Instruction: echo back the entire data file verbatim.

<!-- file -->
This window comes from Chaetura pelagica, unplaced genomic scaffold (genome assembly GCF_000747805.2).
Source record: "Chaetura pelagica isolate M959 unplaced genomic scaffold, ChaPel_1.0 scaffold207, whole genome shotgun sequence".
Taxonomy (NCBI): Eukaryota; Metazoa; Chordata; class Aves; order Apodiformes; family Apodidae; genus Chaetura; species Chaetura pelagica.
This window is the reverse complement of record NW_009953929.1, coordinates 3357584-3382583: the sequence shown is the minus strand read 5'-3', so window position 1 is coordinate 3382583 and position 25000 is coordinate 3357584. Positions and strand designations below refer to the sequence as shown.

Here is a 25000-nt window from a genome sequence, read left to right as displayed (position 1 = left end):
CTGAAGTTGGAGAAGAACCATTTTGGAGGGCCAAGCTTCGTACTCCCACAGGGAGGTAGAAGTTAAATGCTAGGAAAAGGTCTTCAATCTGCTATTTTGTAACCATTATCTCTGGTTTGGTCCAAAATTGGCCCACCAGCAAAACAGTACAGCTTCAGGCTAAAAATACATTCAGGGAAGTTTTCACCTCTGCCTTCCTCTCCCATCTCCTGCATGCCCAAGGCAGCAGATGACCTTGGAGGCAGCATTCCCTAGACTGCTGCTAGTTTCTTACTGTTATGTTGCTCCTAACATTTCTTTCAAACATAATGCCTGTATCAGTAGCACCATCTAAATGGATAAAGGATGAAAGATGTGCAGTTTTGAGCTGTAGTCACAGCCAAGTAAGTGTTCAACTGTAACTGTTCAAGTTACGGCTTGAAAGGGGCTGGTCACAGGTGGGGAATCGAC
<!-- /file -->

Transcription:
This window comes from Chaetura pelagica, unplaced genomic scaffold (genome assembly GCF_000747805.2).
Source record: "Chaetura pelagica isolate M959 unplaced genomic scaffold, ChaPel_1.0 scaffold207, whole genome shotgun sequence".
Taxonomy (NCBI): Eukaryota; Metazoa; Chordata; class Aves; order Apodiformes; family Apodidae; genus Chaetura; species Chaetura pelagica.
This window is the reverse complement of record NW_009953929.1, coordinates 3357584-3382583: the sequence shown is the minus strand read 5'-3', so window position 1 is coordinate 3382583 and position 25000 is coordinate 3357584. Positions and strand designations below refer to the sequence as shown.

Here is a 25000-nt window from a genome sequence, read left to right as displayed (position 1 = left end):
CTGAAGTTGGAGAAGAACCATTTTGGAGGGCCAAGCTTCGTACTCCCACAGGGAGGTAGAAGTTAAATGCTAGGAAAAGGTCTTCAATCTGCTATTTTGTAACCATTATCTCTGGTTTGGTCCAAAATTGGCCCACCAGCAAAACAGTACAGCTTCAGGCTAAAAATACATTCAGGGAAGTTTTCACCTCTGCCTTCCTCTCCCATCTCCTGCATGCCCAAGGCAGCAGATGACCTTGGAGGCAGCATTCCCTAGACTGCTGCTAGTTTCTTACTGTTATGTTGCTCCTAACATTTCTTTCAAACATAATGCCTGTATCAGTAGCACCATCTAAATGGATAAAGGATGAAAGATGTGCAGTTTTGAGCTGTAGTCACAGCCAAGTAAGTGTTCAACTGTAACTGTTCAAGTTACGGCTTGAAAGGGGCTGGTCACAGGTGGGGAATCGAC